|Year of offer||2019|
|Subject level||Undergraduate Level 1|
|Fees||Subject EFTSL, Level, Discipline & Census Date|
This subject will allow students to gain a deeper understanding of the processes governing the geological evolution of the Earth. This will be achieved via the lecture series, practical sessions and a four-day field trip, providing hands-on and theoretical investigations employing Victoria’s geology.
Initial topics covered in this subject include: evolution and structure of the Earth, wandering continents, mineral and crystal formation in rocks and ores, rock-forming processes, origin of magmas, volcanoes and lava flows, deep crustal rocks, mountain belts, sedimentary layers, terrestrial and marine depositional environments, crustal deformation, and the fossil record including major events such as extinction and explosions of life. The subject continues on to cover the economic aspects of our regional geology.
These studies are integrated with field case studies, during a three-day field trip to collect fossils, rocks and minerals that are used to interpret the geological evolution of the region.
This subject builds upon the theoretical big picture approach of EVSC10001- The Global Environment. It provides greater depth to many of the topics introduced using geological studies to a gain an understanding of the evolution of the Melbourne and Victorian environment.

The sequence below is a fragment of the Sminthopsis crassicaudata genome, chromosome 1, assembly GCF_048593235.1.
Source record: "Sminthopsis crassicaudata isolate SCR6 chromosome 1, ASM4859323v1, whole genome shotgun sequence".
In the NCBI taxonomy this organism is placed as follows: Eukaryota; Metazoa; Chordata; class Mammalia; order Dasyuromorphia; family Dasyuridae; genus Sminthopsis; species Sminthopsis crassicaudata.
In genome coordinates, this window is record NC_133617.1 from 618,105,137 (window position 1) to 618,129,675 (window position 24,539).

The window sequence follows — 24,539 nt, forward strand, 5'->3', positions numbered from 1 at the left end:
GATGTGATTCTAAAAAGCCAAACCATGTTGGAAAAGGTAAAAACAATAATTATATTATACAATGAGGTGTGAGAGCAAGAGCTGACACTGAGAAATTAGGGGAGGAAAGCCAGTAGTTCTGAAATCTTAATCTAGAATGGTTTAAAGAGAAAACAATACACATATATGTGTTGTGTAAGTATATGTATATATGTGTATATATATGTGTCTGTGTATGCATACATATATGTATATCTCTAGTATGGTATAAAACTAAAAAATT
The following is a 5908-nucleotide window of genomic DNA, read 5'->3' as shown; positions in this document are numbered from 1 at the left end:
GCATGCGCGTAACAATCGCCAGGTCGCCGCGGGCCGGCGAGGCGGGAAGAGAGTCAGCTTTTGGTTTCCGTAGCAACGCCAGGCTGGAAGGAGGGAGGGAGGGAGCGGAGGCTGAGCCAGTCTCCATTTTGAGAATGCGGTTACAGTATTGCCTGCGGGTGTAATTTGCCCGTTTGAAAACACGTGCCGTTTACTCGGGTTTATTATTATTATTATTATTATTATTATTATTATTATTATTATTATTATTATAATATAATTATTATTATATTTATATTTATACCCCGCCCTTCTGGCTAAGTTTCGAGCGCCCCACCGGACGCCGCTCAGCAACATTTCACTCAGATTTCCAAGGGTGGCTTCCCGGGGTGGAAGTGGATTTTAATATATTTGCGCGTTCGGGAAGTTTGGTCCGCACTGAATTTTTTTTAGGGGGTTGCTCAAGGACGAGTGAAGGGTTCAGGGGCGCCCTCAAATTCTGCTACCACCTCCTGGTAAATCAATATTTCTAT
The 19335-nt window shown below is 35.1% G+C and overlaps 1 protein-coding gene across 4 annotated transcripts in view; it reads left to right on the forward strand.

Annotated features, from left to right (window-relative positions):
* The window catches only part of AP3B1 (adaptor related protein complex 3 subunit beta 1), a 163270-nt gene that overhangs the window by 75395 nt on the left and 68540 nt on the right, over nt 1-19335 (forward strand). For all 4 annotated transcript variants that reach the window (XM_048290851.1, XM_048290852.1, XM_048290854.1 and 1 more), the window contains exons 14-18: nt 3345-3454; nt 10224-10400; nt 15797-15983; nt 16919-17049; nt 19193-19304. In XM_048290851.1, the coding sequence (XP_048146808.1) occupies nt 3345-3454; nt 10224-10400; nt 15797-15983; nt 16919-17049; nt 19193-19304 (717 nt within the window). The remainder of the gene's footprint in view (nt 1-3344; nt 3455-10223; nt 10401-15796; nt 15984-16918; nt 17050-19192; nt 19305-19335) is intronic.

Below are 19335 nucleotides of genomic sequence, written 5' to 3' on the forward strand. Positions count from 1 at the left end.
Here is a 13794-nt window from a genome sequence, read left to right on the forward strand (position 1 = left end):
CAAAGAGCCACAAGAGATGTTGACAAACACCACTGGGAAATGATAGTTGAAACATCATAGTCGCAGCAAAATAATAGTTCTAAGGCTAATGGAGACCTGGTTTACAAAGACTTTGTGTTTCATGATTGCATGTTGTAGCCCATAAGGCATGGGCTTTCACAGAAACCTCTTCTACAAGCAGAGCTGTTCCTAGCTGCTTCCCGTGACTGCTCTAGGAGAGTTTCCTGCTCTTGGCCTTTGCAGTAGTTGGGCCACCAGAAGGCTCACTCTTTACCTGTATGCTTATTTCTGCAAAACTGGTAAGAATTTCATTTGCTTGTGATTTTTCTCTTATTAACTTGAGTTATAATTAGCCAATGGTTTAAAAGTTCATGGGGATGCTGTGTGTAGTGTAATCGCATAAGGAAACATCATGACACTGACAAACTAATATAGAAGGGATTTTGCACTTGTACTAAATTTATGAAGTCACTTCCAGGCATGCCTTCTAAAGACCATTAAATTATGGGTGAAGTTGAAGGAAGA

Intended learning outcomes
On completion of this subject, students should be able to:
- Identify the basic components that make up planet Earth;
- Discuss the diversity of the rock-forming minerals and processes by which rocks form and evolve;
- Apply structural geology when interpreting the relationships between rock units in time and space;
- Explain climate change over geological time and the contribution of geology to the interpretation of the history of planet Earth.
- Define how different types of data, samples and observations are integrated to interpret Earth processes.
On completion of this subject students should be able to apply their discipline knowledge to issues of public debate. These include the ozone hole, the greenhouse effect and sea level rise. The subject will provide experience in presenting technical topics in written form, a skill that is useful in later work. Students will also participate in some simple collaborative projects that will enable them to develop skills for the design and completion of technical experiments. Other generic skills acquired in this subject include learning how to sharpen observation skills and how to grapple with unravelling complex processes.